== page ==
A novel on-chain Gaussian random number generator

Abstract

Currently, randomness, be it on-chain or off-chain, is only uniform. Gaussian randomness is made available by simply counting 1’s in the binary representation of a hashed value calculated by the keccak256 hashing algorithm. It is simple, costs little gas, and can open up many possibilities in gaming and DeFi.

Motivation

DApps may desire to generate some numbers more frequently than the others, but currently, the randomness produced by keccak256 hashing algorithm is uniform in the domain [0, 2**256-1]. That is limiting what is possible with Solidity and blockchains. This on-chain Gaussian RNG can satisfy such needs.

Specification

The algorithm relies on the count of 1’s in the binary representation of a hashed value produced by the keccak256 hashing algorithm. By Lyapunov Central Limit Theorem, this count after proper transformations, has a Gaussian distribution. The theoretical basis, condition and proofs as well as Solidity implementation and practical issues can be found here.

Backwards Compatibility

This is a brand new algorithm and there is no backwards compatibility issue. Actually, it is already with Solidity. It was just never brought to light.

1 Like

You could also apply the quantile function of a probability distribution to the uniformly distributed value in order to get a variable with the specified distribution.

Inverse CDF is a common tool in generating random numbers, however, it would be challenging to express it and apply it on-chain cheaply.

I see. Do you have gas estimates? It could be interesting to compare the gas usage of this method to other methods such as the Ziggurat algorithm. I have a feeling that the Ziggurat could perhaps be more efficient, especially if many samples are computed, since each sample could consume just a small part of the hashed value, so you would need fewer hashings.

Feel free to run the smart contract in the repo.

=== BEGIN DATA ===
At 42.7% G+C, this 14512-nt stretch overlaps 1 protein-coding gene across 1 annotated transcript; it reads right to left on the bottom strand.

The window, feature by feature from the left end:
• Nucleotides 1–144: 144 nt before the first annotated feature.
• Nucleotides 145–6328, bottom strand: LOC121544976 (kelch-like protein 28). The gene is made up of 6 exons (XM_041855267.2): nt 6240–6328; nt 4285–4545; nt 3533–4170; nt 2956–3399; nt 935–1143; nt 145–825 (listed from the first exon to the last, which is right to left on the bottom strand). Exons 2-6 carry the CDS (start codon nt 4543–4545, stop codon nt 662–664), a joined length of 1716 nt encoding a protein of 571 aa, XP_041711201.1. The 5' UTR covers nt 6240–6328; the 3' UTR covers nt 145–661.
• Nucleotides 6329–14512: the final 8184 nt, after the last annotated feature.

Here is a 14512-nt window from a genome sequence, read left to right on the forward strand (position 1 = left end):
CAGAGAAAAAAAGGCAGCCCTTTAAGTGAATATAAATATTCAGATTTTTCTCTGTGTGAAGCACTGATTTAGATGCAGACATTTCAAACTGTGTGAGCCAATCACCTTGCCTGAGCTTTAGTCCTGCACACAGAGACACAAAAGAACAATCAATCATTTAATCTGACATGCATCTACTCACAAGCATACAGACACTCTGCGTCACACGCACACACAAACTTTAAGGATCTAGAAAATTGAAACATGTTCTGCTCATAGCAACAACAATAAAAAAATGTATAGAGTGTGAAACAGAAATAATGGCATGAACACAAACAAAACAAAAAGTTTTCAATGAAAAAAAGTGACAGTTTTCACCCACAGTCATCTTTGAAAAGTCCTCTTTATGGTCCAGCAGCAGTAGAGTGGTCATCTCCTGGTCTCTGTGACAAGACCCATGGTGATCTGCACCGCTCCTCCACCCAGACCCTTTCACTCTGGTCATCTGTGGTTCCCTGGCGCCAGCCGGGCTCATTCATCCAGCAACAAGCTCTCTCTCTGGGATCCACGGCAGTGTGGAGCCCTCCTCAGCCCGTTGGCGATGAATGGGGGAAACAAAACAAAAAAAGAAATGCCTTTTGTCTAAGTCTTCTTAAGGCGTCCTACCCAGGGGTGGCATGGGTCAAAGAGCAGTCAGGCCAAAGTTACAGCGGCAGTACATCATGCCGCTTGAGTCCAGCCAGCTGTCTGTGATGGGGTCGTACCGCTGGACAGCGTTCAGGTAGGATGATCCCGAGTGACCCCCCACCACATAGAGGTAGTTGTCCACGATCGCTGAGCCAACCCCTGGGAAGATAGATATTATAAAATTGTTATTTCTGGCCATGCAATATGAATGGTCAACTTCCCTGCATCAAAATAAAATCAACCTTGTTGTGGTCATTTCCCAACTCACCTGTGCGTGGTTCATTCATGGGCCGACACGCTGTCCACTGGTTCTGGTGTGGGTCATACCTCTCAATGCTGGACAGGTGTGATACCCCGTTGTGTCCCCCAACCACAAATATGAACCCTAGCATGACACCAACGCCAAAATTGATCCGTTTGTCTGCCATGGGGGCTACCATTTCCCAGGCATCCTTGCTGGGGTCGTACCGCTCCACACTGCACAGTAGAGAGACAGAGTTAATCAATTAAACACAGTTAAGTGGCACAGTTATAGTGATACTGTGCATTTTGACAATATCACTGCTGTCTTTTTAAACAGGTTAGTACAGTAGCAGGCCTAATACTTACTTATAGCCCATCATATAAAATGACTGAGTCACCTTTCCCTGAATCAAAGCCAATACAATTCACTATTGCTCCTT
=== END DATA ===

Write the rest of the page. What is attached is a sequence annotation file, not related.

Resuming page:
Many algorithms that are working in the traditional setup do not necessarily work in Solidity or on a blockchain. I do not think Ziggurat algorithm or alike can be implemented in Solidity at this point, when floating numbers are not even supported yet.

The algorithm I am proposing does not run with floating numbers or sophisticated mathematical calculations, instead simple counting is sufficient to generate Gaussian randomness.

Given the limitations imposed by Solidity and blockchain, this is a non-trivial step forward.

I don’t think floating point calculations are actually needed for the Ziggurat if you use the same scaling trick as in your algorithm.

I agree that your solution is simple, but I’m not quite convinced that it is more gas efficient than the Ziggurat, although I might be wrong. One drawback of Ziggurat is the need for a lookup table, which could perhaps outweigh the gas savings on computations.

The advantage of using an algorithm like Ziggurat however, is that it could be used for more distributions, while it is harder to see how your algorithm generalises. If the Ziggurat turned out to also be more gas efficient, it would be a win win.

I’m not trying to nullify your work, just trying to give some constructive feedback and possible alternatives.

Unfortunately, the Gaussian pdf is not available to do any rejection sampling including Ziggurat in the first place. It would be great if someone can make it available on-chain, and that can definitely open up new possibilities.

When tens of token standards are designed for very specific needs, the idea of finding any generalization seems unrealistic if not impossible at all.

Yeah, I see. You would need to find a way to approximate the pdf using integer arithmetic, which would be tricky, but perhaps not impossible. The devil lies in the details.

Talking about generalization, this method can do well in generating RNGs for a few discrete distributions such as Bernoulli, Binomial, Negative Binomial, Poisson with a small parameter, and Geometric distributions. Continuous distributions are not possible to be generated with this methodology. Gaussian distribution, however, happens to be a special case since it can be approximated by discrete distributions.